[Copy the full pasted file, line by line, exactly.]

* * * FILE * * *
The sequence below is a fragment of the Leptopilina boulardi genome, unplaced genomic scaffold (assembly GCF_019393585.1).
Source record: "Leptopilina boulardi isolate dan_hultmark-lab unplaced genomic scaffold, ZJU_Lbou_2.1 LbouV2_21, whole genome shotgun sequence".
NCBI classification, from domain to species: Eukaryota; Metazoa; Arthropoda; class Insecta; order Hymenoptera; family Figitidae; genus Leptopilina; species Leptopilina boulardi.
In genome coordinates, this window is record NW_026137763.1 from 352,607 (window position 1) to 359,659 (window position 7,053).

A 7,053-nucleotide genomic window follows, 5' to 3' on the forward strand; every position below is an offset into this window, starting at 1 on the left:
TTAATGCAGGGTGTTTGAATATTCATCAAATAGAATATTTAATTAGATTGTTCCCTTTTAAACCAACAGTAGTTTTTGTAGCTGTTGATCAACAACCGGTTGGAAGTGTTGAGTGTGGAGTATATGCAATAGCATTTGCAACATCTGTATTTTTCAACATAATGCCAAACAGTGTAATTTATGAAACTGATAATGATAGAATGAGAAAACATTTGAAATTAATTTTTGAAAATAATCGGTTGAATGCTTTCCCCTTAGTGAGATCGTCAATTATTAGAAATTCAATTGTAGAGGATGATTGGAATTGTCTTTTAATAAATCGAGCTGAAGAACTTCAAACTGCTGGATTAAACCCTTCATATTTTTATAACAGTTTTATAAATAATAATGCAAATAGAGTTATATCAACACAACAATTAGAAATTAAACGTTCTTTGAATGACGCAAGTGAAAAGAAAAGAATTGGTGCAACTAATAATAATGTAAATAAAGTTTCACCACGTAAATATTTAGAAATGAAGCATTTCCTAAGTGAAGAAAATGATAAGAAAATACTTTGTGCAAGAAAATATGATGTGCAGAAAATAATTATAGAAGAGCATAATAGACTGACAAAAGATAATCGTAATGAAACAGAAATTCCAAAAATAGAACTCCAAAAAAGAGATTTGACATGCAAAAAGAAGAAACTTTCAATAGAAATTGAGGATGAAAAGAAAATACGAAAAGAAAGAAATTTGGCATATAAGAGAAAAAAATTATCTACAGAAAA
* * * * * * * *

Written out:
The sequence below is a fragment of the Leptopilina boulardi genome, unplaced genomic scaffold (assembly GCF_019393585.1).
Source record: "Leptopilina boulardi isolate dan_hultmark-lab unplaced genomic scaffold, ZJU_Lbou_2.1 LbouV2_21, whole genome shotgun sequence".
NCBI classification, from domain to species: Eukaryota; Metazoa; Arthropoda; class Insecta; order Hymenoptera; family Figitidae; genus Leptopilina; species Leptopilina boulardi.
In genome coordinates, this window is record NW_026137763.1 from 352,607 (window position 1) to 359,659 (window position 7,053).

A 7,053-nucleotide genomic window follows, 5' to 3' on the forward strand; every position below is an offset into this window, starting at 1 on the left:
TTAATGCAGGGTGTTTGAATATTCATCAAATAGAATATTTAATTAGATTGTTCCCTTTTAAACCAACAGTAGTTTTTGTAGCTGTTGATCAACAACCGGTTGGAAGTGTTGAGTGTGGAGTATATGCAATAGCATTTGCAACATCTGTATTTTTCAACATAATGCCAAACAGTGTAATTTATGAAACTGATAATGATAGAATGAGAAAACATTTGAAATTAATTTTTGAAAATAATCGGTTGAATGCTTTCCCCTTAGTGAGATCGTCAATTATTAGAAATTCAATTGTAGAGGATGATTGGAATTGTCTTTTAATAAATCGAGCTGAAGAACTTCAAACTGCTGGATTAAACCCTTCATATTTTTATAACAGTTTTATAAATAATAATGCAAATAGAGTTATATCAACACAACAATTAGAAATTAAACGTTCTTTGAATGACGCAAGTGAAAAGAAAAGAATTGGTGCAACTAATAATAATGTAAATAAAGTTTCACCACGTAAATATTTAGAAATGAAGCATTTCCTAAGTGAAGAAAATGATAAGAAAATACTTTGTGCAAGAAAATATGATGTGCAGAAAATAATTATAGAAGAGCATAATAGACTGACAAAAGATAATCGTAATGAAACAGAAATTCCAAAAATAGAACTCCAAAAAAGAGATTTGACATGCAAAAAGAAGAAACTTTCAATAGAAATTGAGGATGAAAAGAAAATACGAAAAGAAAGAAATTTGGCATATAAGAGAAAAAAATTATCTACAGAAAA